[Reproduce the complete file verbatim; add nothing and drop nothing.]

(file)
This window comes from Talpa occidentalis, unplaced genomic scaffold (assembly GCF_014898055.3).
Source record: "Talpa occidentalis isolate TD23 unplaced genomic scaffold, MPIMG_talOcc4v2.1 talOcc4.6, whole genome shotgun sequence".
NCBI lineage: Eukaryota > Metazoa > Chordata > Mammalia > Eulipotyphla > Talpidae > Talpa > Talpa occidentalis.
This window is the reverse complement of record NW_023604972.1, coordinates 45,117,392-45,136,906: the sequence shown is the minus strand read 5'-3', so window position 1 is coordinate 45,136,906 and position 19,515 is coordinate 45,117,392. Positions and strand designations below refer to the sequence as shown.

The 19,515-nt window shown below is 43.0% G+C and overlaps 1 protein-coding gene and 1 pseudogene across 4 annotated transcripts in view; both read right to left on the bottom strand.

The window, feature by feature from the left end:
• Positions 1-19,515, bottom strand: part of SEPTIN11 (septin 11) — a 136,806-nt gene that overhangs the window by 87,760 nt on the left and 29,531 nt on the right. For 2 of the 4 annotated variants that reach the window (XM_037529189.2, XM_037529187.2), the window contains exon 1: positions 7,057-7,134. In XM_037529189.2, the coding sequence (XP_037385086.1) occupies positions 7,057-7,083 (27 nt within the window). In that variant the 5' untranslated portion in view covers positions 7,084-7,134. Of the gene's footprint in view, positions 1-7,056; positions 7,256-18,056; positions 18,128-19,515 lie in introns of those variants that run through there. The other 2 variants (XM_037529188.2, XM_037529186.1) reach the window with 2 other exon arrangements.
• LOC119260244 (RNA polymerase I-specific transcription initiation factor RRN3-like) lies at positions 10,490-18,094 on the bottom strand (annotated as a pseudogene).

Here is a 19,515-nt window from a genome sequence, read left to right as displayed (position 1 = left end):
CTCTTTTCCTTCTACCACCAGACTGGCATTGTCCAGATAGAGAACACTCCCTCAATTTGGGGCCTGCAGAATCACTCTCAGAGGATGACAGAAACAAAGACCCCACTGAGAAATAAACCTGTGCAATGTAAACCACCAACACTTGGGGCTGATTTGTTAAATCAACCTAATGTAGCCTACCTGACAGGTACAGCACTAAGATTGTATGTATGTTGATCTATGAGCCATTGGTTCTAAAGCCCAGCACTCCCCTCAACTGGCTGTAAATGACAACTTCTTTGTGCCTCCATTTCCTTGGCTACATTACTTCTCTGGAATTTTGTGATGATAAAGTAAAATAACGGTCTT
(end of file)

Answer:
This window comes from Talpa occidentalis, unplaced genomic scaffold (assembly GCF_014898055.3).
Source record: "Talpa occidentalis isolate TD23 unplaced genomic scaffold, MPIMG_talOcc4v2.1 talOcc4.6, whole genome shotgun sequence".
NCBI lineage: Eukaryota > Metazoa > Chordata > Mammalia > Eulipotyphla > Talpidae > Talpa > Talpa occidentalis.
This window is the reverse complement of record NW_023604972.1, coordinates 45,117,392-45,136,906: the sequence shown is the minus strand read 5'-3', so window position 1 is coordinate 45,136,906 and position 19,515 is coordinate 45,117,392. Positions and strand designations below refer to the sequence as shown.

The 19,515-nt window shown below is 43.0% G+C and overlaps 1 protein-coding gene and 1 pseudogene across 4 annotated transcripts in view; both read right to left on the bottom strand.

The window, feature by feature from the left end:
• Positions 1-19,515, bottom strand: part of SEPTIN11 (septin 11) — a 136,806-nt gene that overhangs the window by 87,760 nt on the left and 29,531 nt on the right. For 2 of the 4 annotated variants that reach the window (XM_037529189.2, XM_037529187.2), the window contains exon 1: positions 7,057-7,134. In XM_037529189.2, the coding sequence (XP_037385086.1) occupies positions 7,057-7,083 (27 nt within the window). In that variant the 5' untranslated portion in view covers positions 7,084-7,134. Of the gene's footprint in view, positions 1-7,056; positions 7,256-18,056; positions 18,128-19,515 lie in introns of those variants that run through there. The other 2 variants (XM_037529188.2, XM_037529186.1) reach the window with 2 other exon arrangements.
• LOC119260244 (RNA polymerase I-specific transcription initiation factor RRN3-like) lies at positions 10,490-18,094 on the bottom strand (annotated as a pseudogene).

Here is a 19,515-nt window from a genome sequence, read left to right as displayed (position 1 = left end):
CTCTTTTCCTTCTACCACCAGACTGGCATTGTCCAGATAGAGAACACTCCCTCAATTTGGGGCCTGCAGAATCACTCTCAGAGGATGACAGAAACAAAGACCCCACTGAGAAATAAACCTGTGCAATGTAAACCACCAACACTTGGGGCTGATTTGTTAAATCAACCTAATGTAGCCTACCTGACAGGTACAGCACTAAGATTGTATGTATGTTGATCTATGAGCCATTGGTTCTAAAGCCCAGCACTCCCCTCAACTGGCTGTAAATGACAACTTCTTTGTGCCTCCATTTCCTTGGCTACATTACTTCTCTGGAATTTTGTGATGATAAAGTAAAATAACGGTCTT